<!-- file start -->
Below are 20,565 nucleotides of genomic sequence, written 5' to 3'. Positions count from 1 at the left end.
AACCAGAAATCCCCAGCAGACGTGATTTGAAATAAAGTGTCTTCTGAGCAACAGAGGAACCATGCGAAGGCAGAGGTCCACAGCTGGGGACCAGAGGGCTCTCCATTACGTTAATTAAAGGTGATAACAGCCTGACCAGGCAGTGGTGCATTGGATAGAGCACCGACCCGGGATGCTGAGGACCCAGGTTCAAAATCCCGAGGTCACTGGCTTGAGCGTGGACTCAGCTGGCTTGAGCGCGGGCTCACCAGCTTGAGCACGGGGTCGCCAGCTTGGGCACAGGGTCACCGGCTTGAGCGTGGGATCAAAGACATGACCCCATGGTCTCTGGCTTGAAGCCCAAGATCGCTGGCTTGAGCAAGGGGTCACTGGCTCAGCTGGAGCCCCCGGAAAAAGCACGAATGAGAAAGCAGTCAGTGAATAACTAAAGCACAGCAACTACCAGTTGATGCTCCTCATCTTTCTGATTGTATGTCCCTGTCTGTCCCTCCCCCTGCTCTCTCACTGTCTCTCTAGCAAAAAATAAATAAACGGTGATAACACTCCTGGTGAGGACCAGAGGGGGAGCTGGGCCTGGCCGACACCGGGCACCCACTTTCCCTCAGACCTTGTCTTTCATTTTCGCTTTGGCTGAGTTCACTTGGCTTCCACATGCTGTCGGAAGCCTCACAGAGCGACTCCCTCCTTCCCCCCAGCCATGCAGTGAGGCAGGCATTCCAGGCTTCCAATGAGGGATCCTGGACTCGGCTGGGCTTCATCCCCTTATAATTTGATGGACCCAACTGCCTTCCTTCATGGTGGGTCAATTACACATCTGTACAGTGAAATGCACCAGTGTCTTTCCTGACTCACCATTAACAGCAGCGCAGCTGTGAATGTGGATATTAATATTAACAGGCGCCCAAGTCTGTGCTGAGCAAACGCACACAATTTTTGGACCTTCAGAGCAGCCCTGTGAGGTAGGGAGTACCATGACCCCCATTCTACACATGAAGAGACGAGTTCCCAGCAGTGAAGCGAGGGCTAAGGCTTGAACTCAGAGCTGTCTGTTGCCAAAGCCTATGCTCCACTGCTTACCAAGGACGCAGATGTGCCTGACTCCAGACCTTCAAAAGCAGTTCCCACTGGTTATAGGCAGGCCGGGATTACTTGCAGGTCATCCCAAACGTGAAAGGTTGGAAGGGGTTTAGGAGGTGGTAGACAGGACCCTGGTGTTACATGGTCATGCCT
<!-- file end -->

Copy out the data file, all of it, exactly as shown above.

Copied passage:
Below are 20,565 nucleotides of genomic sequence, written 5' to 3'. Positions count from 1 at the left end.
AACCAGAAATCCCCAGCAGACGTGATTTGAAATAAAGTGTCTTCTGAGCAACAGAGGAACCATGCGAAGGCAGAGGTCCACAGCTGGGGACCAGAGGGCTCTCCATTACGTTAATTAAAGGTGATAACAGCCTGACCAGGCAGTGGTGCATTGGATAGAGCACCGACCCGGGATGCTGAGGACCCAGGTTCAAAATCCCGAGGTCACTGGCTTGAGCGTGGACTCAGCTGGCTTGAGCGCGGGCTCACCAGCTTGAGCACGGGGTCGCCAGCTTGGGCACAGGGTCACCGGCTTGAGCGTGGGATCAAAGACATGACCCCATGGTCTCTGGCTTGAAGCCCAAGATCGCTGGCTTGAGCAAGGGGTCACTGGCTCAGCTGGAGCCCCCGGAAAAAGCACGAATGAGAAAGCAGTCAGTGAATAACTAAAGCACAGCAACTACCAGTTGATGCTCCTCATCTTTCTGATTGTATGTCCCTGTCTGTCCCTCCCCCTGCTCTCTCACTGTCTCTCTAGCAAAAAATAAATAAACGGTGATAACACTCCTGGTGAGGACCAGAGGGGGAGCTGGGCCTGGCCGACACCGGGCACCCACTTTCCCTCAGACCTTGTCTTTCATTTTCGCTTTGGCTGAGTTCACTTGGCTTCCACATGCTGTCGGAAGCCTCACAGAGCGACTCCCTCCTTCCCCCCAGCCATGCAGTGAGGCAGGCATTCCAGGCTTCCAATGAGGGATCCTGGACTCGGCTGGGCTTCATCCCCTTATAATTTGATGGACCCAACTGCCTTCCTTCATGGTGGGTCAATTACACATCTGTACAGTGAAATGCACCAGTGTCTTTCCTGACTCACCATTAACAGCAGCGCAGCTGTGAATGTGGATATTAATATTAACAGGCGCCCAAGTCTGTGCTGAGCAAACGCACACAATTTTTGGACCTTCAGAGCAGCCCTGTGAGGTAGGGAGTACCATGACCCCCATTCTACACATGAAGAGACGAGTTCCCAGCAGTGAAGCGAGGGCTAAGGCTTGAACTCAGAGCTGTCTGTTGCCAAAGCCTATGCTCCACTGCTTACCAAGGACGCAGATGTGCCTGACTCCAGACCTTCAAAAGCAGTTCCCACTGGTTATAGGCAGGCCGGGATTACTTGCAGGTCATCCCAAACGTGAAAGGTTGGAAGGGGTTTAGGAGGTGGTAGACAGGACCCTGGTGTTACATGGTCATGCCT